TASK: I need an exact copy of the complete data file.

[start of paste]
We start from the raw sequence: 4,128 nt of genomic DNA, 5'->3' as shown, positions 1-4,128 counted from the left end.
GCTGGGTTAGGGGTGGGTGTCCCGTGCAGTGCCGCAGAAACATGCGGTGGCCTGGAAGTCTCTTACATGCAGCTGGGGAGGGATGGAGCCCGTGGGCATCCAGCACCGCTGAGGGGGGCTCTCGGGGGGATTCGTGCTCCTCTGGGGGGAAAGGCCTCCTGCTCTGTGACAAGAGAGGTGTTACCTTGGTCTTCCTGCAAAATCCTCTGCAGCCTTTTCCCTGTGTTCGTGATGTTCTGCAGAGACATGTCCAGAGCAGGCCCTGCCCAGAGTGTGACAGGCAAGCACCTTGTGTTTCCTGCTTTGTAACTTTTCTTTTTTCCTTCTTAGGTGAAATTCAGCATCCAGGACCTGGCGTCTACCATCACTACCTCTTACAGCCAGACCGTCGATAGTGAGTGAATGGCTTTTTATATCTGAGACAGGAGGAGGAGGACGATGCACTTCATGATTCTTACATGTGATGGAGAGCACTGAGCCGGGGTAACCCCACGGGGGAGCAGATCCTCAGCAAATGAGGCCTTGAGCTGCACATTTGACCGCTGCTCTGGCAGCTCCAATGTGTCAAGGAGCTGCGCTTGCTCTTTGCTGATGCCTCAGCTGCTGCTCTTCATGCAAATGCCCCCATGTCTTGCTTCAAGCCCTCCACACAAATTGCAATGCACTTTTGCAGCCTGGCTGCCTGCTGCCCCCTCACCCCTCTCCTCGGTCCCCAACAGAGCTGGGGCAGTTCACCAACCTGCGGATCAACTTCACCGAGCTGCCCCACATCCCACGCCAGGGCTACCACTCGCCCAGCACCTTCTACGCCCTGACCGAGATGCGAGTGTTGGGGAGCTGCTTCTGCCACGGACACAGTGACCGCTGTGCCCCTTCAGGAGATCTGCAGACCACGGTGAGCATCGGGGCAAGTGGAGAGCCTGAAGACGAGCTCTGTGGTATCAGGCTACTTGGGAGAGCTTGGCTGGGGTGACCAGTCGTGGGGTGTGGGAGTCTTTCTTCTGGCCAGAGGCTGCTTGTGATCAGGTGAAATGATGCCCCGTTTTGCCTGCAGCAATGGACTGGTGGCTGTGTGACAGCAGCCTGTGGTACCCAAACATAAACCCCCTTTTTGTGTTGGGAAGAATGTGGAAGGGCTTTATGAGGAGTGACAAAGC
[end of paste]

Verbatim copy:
We start from the raw sequence: 4,128 nt of genomic DNA, 5'->3' as shown, positions 1-4,128 counted from the left end.
GCTGGGTTAGGGGTGGGTGTCCCGTGCAGTGCCGCAGAAACATGCGGTGGCCTGGAAGTCTCTTACATGCAGCTGGGGAGGGATGGAGCCCGTGGGCATCCAGCACCGCTGAGGGGGGCTCTCGGGGGGATTCGTGCTCCTCTGGGGGGAAAGGCCTCCTGCTCTGTGACAAGAGAGGTGTTACCTTGGTCTTCCTGCAAAATCCTCTGCAGCCTTTTCCCTGTGTTCGTGATGTTCTGCAGAGACATGTCCAGAGCAGGCCCTGCCCAGAGTGTGACAGGCAAGCACCTTGTGTTTCCTGCTTTGTAACTTTTCTTTTTTCCTTCTTAGGTGAAATTCAGCATCCAGGACCTGGCGTCTACCATCACTACCTCTTACAGCCAGACCGTCGATAGTGAGTGAATGGCTTTTTATATCTGAGACAGGAGGAGGAGGACGATGCACTTCATGATTCTTACATGTGATGGAGAGCACTGAGCCGGGGTAACCCCACGGGGGAGCAGATCCTCAGCAAATGAGGCCTTGAGCTGCACATTTGACCGCTGCTCTGGCAGCTCCAATGTGTCAAGGAGCTGCGCTTGCTCTTTGCTGATGCCTCAGCTGCTGCTCTTCATGCAAATGCCCCCATGTCTTGCTTCAAGCCCTCCACACAAATTGCAATGCACTTTTGCAGCCTGGCTGCCTGCTGCCCCCTCACCCCTCTCCTCGGTCCCCAACAGAGCTGGGGCAGTTCACCAACCTGCGGATCAACTTCACCGAGCTGCCCCACATCCCACGCCAGGGCTACCACTCGCCCAGCACCTTCTACGCCCTGACCGAGATGCGAGTGTTGGGGAGCTGCTTCTGCCACGGACACAGTGACCGCTGTGCCCCTTCAGGAGATCTGCAGACCACGGTGAGCATCGGGGCAAGTGGAGAGCCTGAAGACGAGCTCTGTGGTATCAGGCTACTTGGGAGAGCTTGGCTGGGGTGACCAGTCGTGGGGTGTGGGAGTCTTTCTTCTGGCCAGAGGCTGCTTGTGATCAGGTGAAATGATGCCCCGTTTTGCCTGCAGCAATGGACTGGTGGCTGTGTGACAGCAGCCTGTGGTACCCAAACATAAACCCCCTTTTTGTGTTGGGAAGAATGTGGAAGGGCTTTATGAGGAGTGACAAAGC